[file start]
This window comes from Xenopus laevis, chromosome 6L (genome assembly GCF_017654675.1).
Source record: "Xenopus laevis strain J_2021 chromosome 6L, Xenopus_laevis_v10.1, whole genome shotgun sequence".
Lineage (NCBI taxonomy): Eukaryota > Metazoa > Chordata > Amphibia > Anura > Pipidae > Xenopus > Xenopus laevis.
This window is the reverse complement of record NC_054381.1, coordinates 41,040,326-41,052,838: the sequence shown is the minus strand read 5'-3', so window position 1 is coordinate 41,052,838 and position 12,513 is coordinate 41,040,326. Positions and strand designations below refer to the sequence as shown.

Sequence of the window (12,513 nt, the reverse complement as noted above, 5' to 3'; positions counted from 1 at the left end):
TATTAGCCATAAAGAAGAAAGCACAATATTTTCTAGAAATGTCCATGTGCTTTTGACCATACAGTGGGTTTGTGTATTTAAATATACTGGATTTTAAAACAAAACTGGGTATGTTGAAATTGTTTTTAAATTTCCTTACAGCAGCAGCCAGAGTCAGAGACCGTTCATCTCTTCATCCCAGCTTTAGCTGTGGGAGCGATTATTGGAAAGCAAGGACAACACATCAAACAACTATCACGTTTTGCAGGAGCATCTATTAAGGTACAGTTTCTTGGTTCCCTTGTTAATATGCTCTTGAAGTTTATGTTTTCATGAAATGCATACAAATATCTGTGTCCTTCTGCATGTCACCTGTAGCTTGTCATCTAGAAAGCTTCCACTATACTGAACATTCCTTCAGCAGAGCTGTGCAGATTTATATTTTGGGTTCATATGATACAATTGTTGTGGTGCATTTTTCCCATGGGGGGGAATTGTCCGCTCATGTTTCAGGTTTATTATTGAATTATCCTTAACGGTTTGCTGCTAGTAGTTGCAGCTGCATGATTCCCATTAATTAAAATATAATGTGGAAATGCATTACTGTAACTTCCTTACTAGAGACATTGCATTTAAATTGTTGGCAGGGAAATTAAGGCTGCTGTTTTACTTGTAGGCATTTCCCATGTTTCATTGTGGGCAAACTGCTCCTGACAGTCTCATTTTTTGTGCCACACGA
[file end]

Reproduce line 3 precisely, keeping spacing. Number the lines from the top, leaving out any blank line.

Lineage (NCBI taxonomy): Eukaryota > Metazoa > Chordata > Amphibia > Anura > Pipidae > Xenopus > Xenopus laevis.